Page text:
Sunday, December 19, 2010

Sunday morning toons: What year is it again?

The US is having about the same success in Afghanistan that Alexander the Great had two thousand years ago; the Department of Justice wants to get medieval on Wikileaks' ass; the GOP's House Speaker-elect has taken to weeping like a 19th century romance heroine; Time Magazine celebrates the arrival of 2007 with its choice for Person of the Year 2010; and Congress stuns America by entering the 21st century with the DADT repeal.

It's all so confusing.

But today we're going to sort it all out, beginning with a tasty selection from the week's political cartoon pages at Slate, Time,, and MSNBC:

p3 Picks of the Week: Mike Luckovich, Pat Bagley, Tom Toles, Jeff Parker, John Cole, Mike Keefe, and Monte Wolverton.

p3 Best of Show: Walt Handlesman.

p3 Legion of Merit (with clusters): Jeff Danziger.

p3 Award for Best Adaptation from Another Medium (shared): Cam Cardow, John Darkow, Stuart Carlson, Dan Wasserman (a two-fer!).

p3 World Toon Review: Patrick Chappatte (Switzerland), Ingrid Rice (Canada), Tjeerd Royaards (Netherlands), Michael Kountouris (Greece), and Cam Cardow (Canada).

Ann Telnaes reminds us that, when it comes to Afghanistan, everything old is new again.

David Allen Coe famously claimed that the perfect country and western song had to mention Momma, or trains, or trucks, or prison, or gettin' drunk -- but Mark Fiore reminds us there one other thing you have to have: A grown man crying.

Last week Dilbert taught an ugly truth.

Tom Tomorrow says that sometimes words mean pretty much what they seem to mean -- unless of course it's a George Soros plot!

The K Chronicles exposes the shocking secret of LA playgrounds!

Tom the Dancing Bug watches them welcome the new fish to Cell Block D (in another universe!)..

More boring than the average bear: Here's an ugly statistic via Comic Riffs, albeit a statistic that nevertheless gives me a certain tingle of smug satisfaction:

More people have viewed a darkly parodic online video of Yogi Bear this week than have seen the new feature film, based on Friday's box office.
Warner Bros.'s CGI/live-action hybrid "Yogi Bear" grossed $4.6-million domestically Friday, according to estimates from

"Boo Boo Kills Yogi" -- the violent two-minute-plus spoof of a scene from "The Assassination of Jesse James by the Coward Robert Ford" -- had amassed more than 2.6-million views as of Saturday. Maryland native Edmund Earle, a New York-based animator, posted on the video on YouTube midday Monday.

You can see "Boo Boo Kills Yogi" here -- if you think you're tough enough.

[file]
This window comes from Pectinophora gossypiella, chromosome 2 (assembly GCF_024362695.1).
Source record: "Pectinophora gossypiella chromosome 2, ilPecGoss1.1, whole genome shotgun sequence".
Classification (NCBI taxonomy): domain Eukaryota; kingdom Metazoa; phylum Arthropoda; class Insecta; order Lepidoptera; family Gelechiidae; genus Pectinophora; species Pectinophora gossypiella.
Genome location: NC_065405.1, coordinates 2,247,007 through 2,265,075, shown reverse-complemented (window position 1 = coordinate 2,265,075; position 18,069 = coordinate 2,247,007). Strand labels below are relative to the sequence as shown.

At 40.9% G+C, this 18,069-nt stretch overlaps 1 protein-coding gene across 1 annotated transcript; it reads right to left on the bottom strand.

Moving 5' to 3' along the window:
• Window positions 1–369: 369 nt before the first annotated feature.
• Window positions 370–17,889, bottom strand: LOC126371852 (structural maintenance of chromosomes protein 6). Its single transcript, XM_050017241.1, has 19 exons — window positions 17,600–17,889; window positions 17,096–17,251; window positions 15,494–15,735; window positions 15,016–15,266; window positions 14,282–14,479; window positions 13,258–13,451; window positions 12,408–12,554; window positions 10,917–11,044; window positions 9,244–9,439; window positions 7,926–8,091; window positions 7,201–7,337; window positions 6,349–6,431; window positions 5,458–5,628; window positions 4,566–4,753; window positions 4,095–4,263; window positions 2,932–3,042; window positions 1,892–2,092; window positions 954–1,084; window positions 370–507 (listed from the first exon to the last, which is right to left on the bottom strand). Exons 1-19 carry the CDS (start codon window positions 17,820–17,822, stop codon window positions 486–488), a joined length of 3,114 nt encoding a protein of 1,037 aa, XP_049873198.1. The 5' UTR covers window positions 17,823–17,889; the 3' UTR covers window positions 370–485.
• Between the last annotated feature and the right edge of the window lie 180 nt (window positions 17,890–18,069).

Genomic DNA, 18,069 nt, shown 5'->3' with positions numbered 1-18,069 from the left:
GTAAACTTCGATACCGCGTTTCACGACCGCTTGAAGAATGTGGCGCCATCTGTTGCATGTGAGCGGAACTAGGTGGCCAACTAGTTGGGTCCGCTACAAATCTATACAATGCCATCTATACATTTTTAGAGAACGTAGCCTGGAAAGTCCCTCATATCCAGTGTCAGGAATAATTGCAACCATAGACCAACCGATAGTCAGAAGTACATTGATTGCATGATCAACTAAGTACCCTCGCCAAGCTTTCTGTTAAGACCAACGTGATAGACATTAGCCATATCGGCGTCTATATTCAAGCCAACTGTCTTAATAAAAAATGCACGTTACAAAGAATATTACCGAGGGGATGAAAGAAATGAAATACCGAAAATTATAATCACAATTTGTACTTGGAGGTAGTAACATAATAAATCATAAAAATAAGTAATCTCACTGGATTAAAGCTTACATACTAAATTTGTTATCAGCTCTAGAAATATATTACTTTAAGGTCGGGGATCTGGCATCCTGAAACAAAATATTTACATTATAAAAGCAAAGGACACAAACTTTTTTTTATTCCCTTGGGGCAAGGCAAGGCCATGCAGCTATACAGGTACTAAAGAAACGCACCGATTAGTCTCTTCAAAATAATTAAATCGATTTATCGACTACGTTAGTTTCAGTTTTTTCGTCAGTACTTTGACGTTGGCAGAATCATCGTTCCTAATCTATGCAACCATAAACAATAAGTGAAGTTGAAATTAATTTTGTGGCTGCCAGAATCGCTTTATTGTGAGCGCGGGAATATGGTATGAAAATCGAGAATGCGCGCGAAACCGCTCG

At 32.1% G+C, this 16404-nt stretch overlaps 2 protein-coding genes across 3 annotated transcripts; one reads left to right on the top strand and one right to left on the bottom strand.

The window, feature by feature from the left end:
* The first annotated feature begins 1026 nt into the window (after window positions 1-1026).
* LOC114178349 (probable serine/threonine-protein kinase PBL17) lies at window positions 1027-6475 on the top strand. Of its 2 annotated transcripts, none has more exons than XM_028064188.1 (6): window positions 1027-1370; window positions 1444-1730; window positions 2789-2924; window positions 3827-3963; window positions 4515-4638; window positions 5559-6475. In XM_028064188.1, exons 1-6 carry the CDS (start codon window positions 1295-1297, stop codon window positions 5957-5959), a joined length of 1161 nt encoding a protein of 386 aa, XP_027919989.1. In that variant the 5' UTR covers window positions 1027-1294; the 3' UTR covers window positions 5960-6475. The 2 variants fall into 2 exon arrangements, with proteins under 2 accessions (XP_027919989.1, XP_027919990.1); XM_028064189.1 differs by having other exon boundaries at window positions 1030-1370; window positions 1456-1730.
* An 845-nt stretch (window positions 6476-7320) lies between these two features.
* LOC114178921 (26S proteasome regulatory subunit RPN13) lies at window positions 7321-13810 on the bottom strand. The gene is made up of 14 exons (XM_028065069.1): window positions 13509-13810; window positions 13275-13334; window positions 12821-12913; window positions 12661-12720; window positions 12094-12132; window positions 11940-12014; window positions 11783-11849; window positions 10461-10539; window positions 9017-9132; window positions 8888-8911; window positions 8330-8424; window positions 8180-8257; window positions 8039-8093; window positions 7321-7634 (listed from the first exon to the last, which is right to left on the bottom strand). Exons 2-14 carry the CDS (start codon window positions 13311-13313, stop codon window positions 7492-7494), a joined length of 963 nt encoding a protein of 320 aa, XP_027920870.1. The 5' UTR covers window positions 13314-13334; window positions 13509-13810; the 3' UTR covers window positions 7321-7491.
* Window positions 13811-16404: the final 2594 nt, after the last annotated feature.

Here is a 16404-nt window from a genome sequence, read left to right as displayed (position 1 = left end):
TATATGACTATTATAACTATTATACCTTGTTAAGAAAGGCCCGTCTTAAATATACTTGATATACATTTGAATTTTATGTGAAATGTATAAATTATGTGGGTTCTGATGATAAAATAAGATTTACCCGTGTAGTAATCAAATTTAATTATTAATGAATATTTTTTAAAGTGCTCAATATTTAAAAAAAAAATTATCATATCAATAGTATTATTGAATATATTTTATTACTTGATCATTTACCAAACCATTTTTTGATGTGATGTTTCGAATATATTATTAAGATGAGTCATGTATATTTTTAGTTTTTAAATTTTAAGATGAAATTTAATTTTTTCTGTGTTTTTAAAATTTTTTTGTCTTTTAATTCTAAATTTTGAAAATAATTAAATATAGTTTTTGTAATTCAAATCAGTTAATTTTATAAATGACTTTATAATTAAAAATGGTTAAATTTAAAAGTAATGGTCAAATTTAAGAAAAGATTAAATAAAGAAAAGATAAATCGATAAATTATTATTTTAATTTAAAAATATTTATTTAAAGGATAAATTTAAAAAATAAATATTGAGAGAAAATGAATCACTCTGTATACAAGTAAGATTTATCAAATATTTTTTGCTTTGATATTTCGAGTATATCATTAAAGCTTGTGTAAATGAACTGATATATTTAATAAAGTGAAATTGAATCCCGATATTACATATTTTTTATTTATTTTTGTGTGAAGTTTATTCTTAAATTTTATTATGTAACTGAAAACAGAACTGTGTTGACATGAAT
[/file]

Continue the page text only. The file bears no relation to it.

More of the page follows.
Taiwan's Next Media Animation takes on the retirement of Larry King.

It's a Cartoon-Riffs twofer! Michael Cavna reviews the definitive stocking-stuffer for that toonophile on your list: The New Yorker: Cartoons of the Year.

When Bill O'Reilly complains about the "war on Christmas," this is exactly what he's worrying about! -- via Red Meat.

Talk about devotion to duty: Friday, the Comic Curmudgeon spends more energy psyching out a baffling "Hägar the Horrible" punchline than the strip's writers probably spent writing it. I feel his pain; I could have simply typed "Hagar" in the previous sentence, but I went the extra mile to find the special "ä" character. When it comes to our readers, no effort is too great.

Here's Barry Blitt's illustration to accompany this week's Frank Rich NYTimes column: "The Bipartisanship Racket."

Portland homeboy Jack Ohman asks, Who's crying the blues?

What year is it again? In "Wacky Wabbit," directed by Robert Clampett in 1942, Elmer Fudd makes his entrance singing the Gold Rush-era song "Oh Susanna," but the song's chorus ends, "V for Victory!" -- a nod to the cartoon's release during WWII. Go figure.

(Note to Facebook friends: For reasons of its own, when FB Notes reprints a blog post it disables any video embeds. If you're reading this via FB, you'll need to click View Original Post, below, to see the video.)

p3 Bonus Toon: Is it an omen? This week Jesse Springer identifies the only phenomenon as rare in Oregon as a shot at the national championship.

Test your toon-captioning chops at The New Yorker's weekly caption-the-cartoon contest. (Rules here.)

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